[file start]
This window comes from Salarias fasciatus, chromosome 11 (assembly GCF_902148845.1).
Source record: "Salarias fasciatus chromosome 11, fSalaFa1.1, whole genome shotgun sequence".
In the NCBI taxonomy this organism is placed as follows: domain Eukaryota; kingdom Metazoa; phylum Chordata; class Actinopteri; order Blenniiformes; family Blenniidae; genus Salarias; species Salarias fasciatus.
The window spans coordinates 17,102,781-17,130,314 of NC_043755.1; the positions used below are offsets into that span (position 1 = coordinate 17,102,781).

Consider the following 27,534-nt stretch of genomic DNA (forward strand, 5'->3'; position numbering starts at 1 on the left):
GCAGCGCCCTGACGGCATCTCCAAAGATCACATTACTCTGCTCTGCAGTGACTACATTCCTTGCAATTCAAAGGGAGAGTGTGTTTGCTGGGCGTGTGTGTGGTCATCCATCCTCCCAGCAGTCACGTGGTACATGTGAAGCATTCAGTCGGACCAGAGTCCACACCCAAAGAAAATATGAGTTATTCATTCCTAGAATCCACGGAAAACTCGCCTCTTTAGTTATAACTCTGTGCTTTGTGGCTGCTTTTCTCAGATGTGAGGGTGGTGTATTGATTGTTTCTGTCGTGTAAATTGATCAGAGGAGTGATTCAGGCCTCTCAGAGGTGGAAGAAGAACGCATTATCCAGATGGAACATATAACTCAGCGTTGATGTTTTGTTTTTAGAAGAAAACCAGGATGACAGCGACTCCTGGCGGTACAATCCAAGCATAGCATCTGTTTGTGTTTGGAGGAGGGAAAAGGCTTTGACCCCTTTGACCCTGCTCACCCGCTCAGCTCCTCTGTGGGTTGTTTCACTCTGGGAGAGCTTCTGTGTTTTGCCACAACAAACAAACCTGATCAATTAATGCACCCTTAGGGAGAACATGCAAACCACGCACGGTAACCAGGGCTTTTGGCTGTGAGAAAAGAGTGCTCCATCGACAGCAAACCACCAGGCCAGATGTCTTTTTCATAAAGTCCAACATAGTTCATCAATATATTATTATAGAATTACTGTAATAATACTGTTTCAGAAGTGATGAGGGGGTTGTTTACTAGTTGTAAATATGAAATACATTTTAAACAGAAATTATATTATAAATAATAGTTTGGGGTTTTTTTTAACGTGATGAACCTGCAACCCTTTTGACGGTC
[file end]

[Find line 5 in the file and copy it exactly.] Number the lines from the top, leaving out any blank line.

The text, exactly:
Consider the following 27,534-nt stretch of genomic DNA (forward strand, 5'->3'; position numbering starts at 1 on the left):